In vitro growth and in vitro maturation of mammalian oocytes represent great approaches to treat infertility patients, however these techniques may result in epigenetic perturbation15. In vitro folliculogenesis studies in mice showed that methylation was disrupted in oocytes at imprinted loci of genes (H19, Mest/Peg1, and Igf2r)16. In contract, normal methylation patterns were seen at (H19, Igf2r, and Snrpn) in another study, suggesting that maternal imprinting is more vulnerable to the external environment12.

Culture media

In vitro embryo culture represents another factor which may exacerbate epigenetic aberration. Numerous studies have indicated a link between perturbation in DNA methylation patterns and culture media17,18,19,20. Large offspring syndrome has been observed in cattle conceived by ART as a result of aberrant methylation in imprinted loci. This aberration leads to loss of maternal allelic methylation and overexpression of IGF2R. It has been hypothesized that imprinted loci are protected from global demethylation by certain mechanisms and this protection is compromised by ART procedures21.

Amino acids are important constituents of embryo culture media (specially glutamine). Embryonic development rate is significantly increased when embryos are cultured in media supplemented with glutamine22,23. On the other hand, ammonium is a major product of amino acid consumption and breakdown. Ammonium has cytotoxic effect disrupting the development of the embryo24. When cultured in elevated levels of NH+4, mouse embryos exhibited a reduction inner cell mass (ICM) and trophectoderm cell numbers in blastocysts as well as a high rate of apoptosis. Increased levels of ammonium correlated with an aberration in expression of the imprinted H19 gene25. Pyruvate is an important substrate during the cleavage stage of embryonic development and elevated ammonium levels in media have been shown to decrease pyruvate oxidation and increase the glycolytic activity leading to a reduction in intracellular pH. The pH shift can cause epigenetic perturbation although this effect is less at the post-compaction stage. These data suggested that sensitivity of epigenetic mechanisms may vary according to the embryonic stage24.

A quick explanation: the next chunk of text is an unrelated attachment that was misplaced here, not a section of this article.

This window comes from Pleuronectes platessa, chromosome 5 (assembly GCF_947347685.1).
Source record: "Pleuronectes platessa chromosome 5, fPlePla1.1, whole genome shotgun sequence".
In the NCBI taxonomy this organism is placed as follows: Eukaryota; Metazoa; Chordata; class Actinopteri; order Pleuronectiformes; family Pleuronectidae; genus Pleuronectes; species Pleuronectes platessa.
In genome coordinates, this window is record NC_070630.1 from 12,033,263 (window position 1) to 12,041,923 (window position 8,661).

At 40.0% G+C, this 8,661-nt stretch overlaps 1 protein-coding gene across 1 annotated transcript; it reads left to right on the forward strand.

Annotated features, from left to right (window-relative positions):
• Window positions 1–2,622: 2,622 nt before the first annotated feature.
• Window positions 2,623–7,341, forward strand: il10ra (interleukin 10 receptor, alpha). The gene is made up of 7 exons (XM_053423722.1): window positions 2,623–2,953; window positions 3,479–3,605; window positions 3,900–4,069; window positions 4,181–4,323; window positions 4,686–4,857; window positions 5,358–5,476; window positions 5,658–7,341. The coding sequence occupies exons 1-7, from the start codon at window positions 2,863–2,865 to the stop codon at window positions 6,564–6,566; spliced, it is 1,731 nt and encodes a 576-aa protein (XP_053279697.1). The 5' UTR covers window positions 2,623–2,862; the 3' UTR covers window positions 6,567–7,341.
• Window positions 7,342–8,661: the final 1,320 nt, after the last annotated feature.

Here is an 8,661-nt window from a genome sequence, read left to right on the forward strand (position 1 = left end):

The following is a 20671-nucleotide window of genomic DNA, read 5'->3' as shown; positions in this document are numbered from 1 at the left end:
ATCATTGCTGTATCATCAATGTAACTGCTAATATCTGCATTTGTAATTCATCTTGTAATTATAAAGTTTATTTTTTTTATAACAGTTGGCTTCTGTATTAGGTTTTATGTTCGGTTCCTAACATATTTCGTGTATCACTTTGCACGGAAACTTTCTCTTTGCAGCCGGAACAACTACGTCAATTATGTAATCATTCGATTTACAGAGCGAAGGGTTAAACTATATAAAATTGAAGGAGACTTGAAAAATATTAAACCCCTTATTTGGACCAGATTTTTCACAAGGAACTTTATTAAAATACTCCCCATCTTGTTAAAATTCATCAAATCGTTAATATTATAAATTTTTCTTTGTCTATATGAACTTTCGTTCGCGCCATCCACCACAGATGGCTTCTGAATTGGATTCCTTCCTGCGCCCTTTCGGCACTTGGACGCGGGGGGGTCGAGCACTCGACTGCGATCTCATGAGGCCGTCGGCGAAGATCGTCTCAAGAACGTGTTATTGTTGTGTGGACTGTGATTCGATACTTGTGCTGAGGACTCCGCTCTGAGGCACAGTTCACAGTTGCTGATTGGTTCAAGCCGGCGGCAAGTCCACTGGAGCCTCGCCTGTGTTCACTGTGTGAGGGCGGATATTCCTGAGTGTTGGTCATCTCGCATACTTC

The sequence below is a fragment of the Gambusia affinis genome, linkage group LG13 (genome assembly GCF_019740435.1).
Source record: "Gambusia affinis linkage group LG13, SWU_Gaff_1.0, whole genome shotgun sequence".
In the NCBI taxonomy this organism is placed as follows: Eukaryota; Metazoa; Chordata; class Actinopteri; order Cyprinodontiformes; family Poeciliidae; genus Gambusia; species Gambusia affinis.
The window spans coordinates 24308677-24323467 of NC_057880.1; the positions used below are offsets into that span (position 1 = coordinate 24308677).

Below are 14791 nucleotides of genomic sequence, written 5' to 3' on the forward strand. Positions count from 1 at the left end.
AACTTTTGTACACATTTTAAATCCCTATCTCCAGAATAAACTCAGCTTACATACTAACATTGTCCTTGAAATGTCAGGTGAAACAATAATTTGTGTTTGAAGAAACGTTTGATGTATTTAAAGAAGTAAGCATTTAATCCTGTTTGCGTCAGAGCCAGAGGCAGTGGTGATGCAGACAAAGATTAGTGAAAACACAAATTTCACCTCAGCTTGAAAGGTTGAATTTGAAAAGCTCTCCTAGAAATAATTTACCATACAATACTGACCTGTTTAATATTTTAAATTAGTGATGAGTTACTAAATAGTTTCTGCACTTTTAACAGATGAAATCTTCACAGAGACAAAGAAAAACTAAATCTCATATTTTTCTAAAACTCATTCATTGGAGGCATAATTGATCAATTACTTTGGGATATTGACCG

O2 concentration was also seen as an important factor in epigenetic expression. Some studies have revealed that fluctuating O2 concentrations can alter the production of mitochondrial reactive oxygen species leading to increase random genomic expression errors which can affect embryonic metabolism and ultimately compromise development26. Collectively, these data suggest that metabolic stress on embryos can have consequences which affect health later in life.


Vitrification known an important technique in ART allowing preservation of excess embryos/oocytes. Bakhtari et al (2014)27 conducted a study in mice which demonstrated a decrease in global DNA methylation of ICM in vitrified blastocysts. This was supported by other studies which also observed reduced DNA methylation 28,29,30. Contradicted significant increases in gene methylation of oocytes/ blastocysts/ fetuses after vitrification were noted in some studies 31,32. Birth weight of singleton derived from vitrified blastocysts were remarkably higher than those of singletons born from fresh transfer30. These variations could also be due to differences in stimulation protocols, culture conditions, developmental stage as well as the length of investigated genomic regions used in each study33.

Possible effects caused by micromanipulation procedures